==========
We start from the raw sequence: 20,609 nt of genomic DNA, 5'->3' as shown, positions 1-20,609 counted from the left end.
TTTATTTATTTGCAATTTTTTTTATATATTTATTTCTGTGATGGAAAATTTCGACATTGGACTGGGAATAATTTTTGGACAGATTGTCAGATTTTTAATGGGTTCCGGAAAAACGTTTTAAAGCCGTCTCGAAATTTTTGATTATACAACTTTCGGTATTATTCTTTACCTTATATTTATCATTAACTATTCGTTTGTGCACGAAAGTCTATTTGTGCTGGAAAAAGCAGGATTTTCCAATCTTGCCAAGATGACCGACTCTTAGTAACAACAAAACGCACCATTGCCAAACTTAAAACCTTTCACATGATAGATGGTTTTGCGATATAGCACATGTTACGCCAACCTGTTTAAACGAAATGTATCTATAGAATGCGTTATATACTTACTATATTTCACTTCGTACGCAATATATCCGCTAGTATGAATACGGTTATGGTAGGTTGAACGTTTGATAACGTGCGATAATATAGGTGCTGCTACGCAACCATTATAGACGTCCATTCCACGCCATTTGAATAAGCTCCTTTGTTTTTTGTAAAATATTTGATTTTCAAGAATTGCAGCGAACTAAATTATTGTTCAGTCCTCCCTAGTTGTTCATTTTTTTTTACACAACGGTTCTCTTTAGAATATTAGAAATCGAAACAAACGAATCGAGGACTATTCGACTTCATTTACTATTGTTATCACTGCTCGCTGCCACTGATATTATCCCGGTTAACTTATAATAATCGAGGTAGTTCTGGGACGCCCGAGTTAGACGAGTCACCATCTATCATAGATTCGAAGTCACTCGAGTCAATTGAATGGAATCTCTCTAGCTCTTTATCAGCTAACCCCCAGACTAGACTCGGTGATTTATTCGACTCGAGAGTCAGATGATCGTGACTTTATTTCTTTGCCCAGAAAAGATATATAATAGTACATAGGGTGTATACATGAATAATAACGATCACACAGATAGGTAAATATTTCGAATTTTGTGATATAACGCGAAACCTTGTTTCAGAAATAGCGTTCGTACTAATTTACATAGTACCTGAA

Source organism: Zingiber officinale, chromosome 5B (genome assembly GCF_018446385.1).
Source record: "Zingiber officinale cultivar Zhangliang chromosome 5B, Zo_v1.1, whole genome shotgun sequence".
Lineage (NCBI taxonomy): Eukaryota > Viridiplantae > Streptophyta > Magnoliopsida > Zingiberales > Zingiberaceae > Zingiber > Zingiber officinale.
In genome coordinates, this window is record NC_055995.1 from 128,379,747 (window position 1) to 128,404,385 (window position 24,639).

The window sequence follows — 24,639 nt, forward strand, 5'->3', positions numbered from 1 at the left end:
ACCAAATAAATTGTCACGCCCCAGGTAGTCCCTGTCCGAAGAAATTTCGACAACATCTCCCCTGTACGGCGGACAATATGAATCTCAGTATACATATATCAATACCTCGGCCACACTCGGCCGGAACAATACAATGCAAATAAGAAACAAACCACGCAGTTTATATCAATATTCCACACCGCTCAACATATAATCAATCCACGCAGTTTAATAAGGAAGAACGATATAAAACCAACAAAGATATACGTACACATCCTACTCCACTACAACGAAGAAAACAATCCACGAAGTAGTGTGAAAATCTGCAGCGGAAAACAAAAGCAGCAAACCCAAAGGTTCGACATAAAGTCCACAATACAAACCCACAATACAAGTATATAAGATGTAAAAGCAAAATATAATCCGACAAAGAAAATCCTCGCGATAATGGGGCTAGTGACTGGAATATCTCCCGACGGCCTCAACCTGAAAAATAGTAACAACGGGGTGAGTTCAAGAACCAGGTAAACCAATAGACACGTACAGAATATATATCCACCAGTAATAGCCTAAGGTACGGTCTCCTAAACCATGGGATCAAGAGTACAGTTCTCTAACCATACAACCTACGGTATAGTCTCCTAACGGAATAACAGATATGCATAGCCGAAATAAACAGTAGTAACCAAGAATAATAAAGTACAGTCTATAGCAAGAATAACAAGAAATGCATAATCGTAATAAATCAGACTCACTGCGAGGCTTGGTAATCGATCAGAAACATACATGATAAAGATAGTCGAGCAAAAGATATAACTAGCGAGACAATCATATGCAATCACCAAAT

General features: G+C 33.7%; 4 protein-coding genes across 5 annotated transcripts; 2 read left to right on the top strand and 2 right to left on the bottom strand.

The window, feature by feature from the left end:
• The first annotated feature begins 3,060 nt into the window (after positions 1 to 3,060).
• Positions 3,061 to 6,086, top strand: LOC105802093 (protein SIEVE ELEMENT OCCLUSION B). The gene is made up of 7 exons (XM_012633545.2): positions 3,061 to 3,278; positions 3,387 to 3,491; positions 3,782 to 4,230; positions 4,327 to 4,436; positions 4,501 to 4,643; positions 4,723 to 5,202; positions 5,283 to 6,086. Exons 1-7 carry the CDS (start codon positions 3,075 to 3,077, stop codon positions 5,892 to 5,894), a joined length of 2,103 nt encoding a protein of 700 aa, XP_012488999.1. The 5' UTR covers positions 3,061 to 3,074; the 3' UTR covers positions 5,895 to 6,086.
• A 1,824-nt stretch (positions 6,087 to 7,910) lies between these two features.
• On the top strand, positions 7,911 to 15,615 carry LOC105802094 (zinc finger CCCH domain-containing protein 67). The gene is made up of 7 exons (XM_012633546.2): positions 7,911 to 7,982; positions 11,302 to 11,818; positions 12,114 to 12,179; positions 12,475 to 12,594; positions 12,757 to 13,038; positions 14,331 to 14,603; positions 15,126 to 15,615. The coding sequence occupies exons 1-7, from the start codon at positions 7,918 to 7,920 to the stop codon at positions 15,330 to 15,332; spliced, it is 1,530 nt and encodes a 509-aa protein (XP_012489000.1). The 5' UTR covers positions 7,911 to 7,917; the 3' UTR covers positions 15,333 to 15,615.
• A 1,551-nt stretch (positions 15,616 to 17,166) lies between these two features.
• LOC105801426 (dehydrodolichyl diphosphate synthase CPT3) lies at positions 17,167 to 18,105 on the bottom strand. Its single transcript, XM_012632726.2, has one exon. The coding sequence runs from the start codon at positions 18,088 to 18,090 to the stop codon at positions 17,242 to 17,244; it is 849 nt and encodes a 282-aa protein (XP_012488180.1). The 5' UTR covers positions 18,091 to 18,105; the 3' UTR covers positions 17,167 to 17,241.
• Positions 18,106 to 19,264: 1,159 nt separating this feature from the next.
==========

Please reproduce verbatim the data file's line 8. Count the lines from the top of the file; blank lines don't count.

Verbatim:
ACCAAATAAATTGTCACGCCCCAGGTAGTCCCTGTCCGAAGAAATTTCGACAACATCTCCCCTGTACGGCGGACAATATGAATCTCAGTATACATATATCAATACCTCGGCCACACTCGGCCGGAACAATACAATGCAAATAAGAAACAAACCACGCAGTTTATATCAATATTCCACACCGCTCAACATATAATCAATCCACGCAGTTTAATAAGGAAGAACGATATAAAACCAACAAAGATATACGTACACATCCTACTCCACTACAACGAAGAAAACAATCCACGAAGTAGTGTGAAAATCTGCAGCGGAAAACAAAAGCAGCAAACCCAAAGGTTCGACATAAAGTCCACAATACAAACCCACAATACAAGTATATAAGATGTAAAAGCAAAATATAATCCGACAAAGAAAATCCTCGCGATAATGGGGCTAGTGACTGGAATATCTCCCGACGGCCTCAACCTGAAAAATAGTAACAACGGGGTGAGTTCAAGAACCAGGTAAACCAATAGACACGTACAGAATATATATCCACCAGTAATAGCCTAAGGTACGGTCTCCTAAACCATGGGATCAAGAGTACAGTTCTCTAACCATACAACCTACGGTATAGTCTCCTAACGGAATAACAGATATGCATAGCCGAAATAAACAGTAGTAACCAAGAATAATAAAGTACAGTCTATAGCAAGAATAACAAGAAATGCATAATCGTAATAAATCAGACTCACTGCGAGGCTTGGTAATCGATCAGAAACATACATGATAAAGATAGTCGAGCAAAAGATATAACTAGCGAGACAATCATATGCAATCACCAAAT